What is this medication?
IBUPROFEN; OXYCODONE (eye BYOO proe fen; ox i KOE done) is a combination of 2 drugs to treat pain. Ibuprofen is a non-steroidal anti-inflammatory drug, also known as an NSAID. It treats pain, inflammation, and swelling. Oxycodone is a pain reliever. It treats moderate to severe pain.
This medicine may be used for other purposes; ask your health care provider or pharmacist if you have questions.
COMMON BRAND NAME(S): Combunox
What should I tell my care team before I take this medication?
They need to know if you have any of these conditions:
How should I use this medication?
Take this drug by mouth. Take it as directed on the prescription label at the same time every day. Do not cut, crush or chew this drug. Swallow the tablets whole. You can take it with or without food. If it upsets your stomach, take it with food.
A special MedGuide will be given to you by the pharmacist with each prescription and refill. Be sure to read this information carefully each time.
Talk to your health care provider about the use of this drug in children. While it may be prescribed for children as young as 14 for selected conditions, precautions do apply.
Patients over 65 years of age may have a stronger reaction and need a smaller dose.
Overdosage: If you think you have taken too much of this medicine contact a poison control center or emergency room at once.
NOTE: This medicine is only for you. Do not share this medicine with others.
What if I miss a dose?
If you take this drug on a regular basis, take it as soon as you can. If it is almost time for your next dose, take only that dose. Do not take double or extra doses.
What may interact with this medication?
Do not take this medication with any of the following medicines:
This medicine may interact with the following medications:
This list may not describe all possible interactions. Give your health care provider a list of all the medicines, herbs, non-prescription drugs, or dietary supplements you use. Also tell them if you smoke, drink alcohol, or use illegal drugs. Some items may interact with your medicine.
What should I watch for while using this medication?
Tell your health care provider if your pain does not go away, if it gets worse, or if you have new or a different type of pain. You may develop tolerance to this medicine. Tolerance means that you will need a higher dose of the medicine for pain relief. Tolerance is normal and is expected if you take this medicine for a long time.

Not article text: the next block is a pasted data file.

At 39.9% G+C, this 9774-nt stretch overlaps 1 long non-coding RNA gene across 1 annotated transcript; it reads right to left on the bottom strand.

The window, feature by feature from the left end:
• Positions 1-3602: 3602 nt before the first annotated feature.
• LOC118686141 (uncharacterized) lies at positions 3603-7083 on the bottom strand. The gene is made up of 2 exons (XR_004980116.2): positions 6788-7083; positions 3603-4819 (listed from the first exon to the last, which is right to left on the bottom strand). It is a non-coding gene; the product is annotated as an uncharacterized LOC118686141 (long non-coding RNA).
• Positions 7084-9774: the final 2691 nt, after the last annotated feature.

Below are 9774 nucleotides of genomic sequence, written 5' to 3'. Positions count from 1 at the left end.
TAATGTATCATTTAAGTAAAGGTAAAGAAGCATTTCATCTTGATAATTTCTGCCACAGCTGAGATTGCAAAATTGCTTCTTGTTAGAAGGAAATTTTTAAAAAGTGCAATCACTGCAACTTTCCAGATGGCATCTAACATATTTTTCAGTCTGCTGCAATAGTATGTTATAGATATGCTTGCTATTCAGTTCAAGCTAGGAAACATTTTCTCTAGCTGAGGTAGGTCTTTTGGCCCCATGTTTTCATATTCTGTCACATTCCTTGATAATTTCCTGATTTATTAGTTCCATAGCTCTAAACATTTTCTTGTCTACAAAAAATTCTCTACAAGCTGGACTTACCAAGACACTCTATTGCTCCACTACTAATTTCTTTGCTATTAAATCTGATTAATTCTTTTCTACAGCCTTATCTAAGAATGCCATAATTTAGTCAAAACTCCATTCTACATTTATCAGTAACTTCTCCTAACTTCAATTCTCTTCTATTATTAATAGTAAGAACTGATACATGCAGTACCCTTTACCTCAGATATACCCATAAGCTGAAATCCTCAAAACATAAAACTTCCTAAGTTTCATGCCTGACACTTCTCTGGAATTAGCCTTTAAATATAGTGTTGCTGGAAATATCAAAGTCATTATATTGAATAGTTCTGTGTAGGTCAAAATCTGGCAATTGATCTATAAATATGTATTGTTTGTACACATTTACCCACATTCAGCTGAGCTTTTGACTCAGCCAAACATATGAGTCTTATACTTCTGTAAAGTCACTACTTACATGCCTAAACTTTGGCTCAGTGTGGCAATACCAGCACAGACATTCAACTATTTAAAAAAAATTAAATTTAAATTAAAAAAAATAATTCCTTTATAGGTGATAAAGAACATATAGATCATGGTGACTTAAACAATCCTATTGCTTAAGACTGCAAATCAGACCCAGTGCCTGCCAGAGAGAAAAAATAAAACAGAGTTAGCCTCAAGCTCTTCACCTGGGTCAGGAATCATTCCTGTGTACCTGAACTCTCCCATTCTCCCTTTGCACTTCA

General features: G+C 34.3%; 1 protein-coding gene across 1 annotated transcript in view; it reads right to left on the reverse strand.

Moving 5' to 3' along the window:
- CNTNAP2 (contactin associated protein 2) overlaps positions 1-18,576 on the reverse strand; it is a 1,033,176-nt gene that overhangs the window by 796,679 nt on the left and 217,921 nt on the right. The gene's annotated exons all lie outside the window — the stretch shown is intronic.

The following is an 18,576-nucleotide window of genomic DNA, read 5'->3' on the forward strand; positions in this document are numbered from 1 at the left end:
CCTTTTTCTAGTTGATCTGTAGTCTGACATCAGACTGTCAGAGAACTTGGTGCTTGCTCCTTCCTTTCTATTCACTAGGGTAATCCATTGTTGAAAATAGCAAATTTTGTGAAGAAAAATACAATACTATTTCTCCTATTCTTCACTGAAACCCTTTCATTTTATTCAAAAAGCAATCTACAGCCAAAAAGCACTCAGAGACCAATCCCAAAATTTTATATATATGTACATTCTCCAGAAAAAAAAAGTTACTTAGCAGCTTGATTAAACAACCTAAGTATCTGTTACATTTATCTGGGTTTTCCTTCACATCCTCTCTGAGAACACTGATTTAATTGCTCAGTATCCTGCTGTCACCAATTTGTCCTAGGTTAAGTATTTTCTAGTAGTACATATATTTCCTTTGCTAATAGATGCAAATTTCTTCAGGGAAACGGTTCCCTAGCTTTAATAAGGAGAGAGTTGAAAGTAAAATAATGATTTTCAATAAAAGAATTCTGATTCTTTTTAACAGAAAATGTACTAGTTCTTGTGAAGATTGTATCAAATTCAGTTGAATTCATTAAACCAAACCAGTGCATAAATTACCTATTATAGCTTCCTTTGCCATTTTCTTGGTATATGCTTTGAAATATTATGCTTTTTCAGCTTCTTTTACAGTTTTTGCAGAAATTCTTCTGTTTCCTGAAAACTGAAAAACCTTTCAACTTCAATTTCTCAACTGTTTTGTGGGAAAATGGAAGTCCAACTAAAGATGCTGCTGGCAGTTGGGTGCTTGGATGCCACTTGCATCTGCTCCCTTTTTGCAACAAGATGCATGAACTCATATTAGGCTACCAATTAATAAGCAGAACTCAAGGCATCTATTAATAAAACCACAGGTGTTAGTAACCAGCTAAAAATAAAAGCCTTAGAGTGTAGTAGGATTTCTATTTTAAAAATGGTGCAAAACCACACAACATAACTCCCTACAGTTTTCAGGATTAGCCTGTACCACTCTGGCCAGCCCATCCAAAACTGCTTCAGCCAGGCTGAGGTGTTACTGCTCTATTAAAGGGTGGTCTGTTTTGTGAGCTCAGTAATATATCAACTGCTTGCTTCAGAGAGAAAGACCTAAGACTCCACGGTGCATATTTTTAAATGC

Do not suddenly stop taking your medicine because you may develop a severe reaction. Your body becomes used to the medicine. This does NOT mean you are addicted. Addiction is a behavior related to getting and using a medicine for a nonmedical reason. If you have pain, you have a medical reason to take pain medicine. Your health care provider will tell you how much medicine to take. If your health care provider wants you to stop the medicine, the dose will be slowly lowered over time to avoid any side effects.
If you take other medicines that also cause drowsiness like other narcotic pain medicines, benzodiazepines, or other medicines for sleep, you may have more side effects. Give your health care provider a list of all medicines you use. He or she will tell you how much medicine to take. Do not take more medicine than directed. Get emergency help right away if you have trouble breathing or are unusually tired or sleepy.
Talk to your health care provider about naloxone and how to get it. Naloxone is an emergency medicine used for an opioid overdose. An overdose can happen if you take too much opioid. It can also happen if an opioid is taken with some other medicines or substances, like alcohol. Know the symptoms of an overdose, like trouble breathing, unusually tired or sleepy, or not being able to respond or wake up. Make sure to tell caregivers and close contacts where it is stored. Make sure they know how to use it. After naloxone is given, you must get emergency help right away. Naloxone is a temporary treatment. Repeat doses may be needed.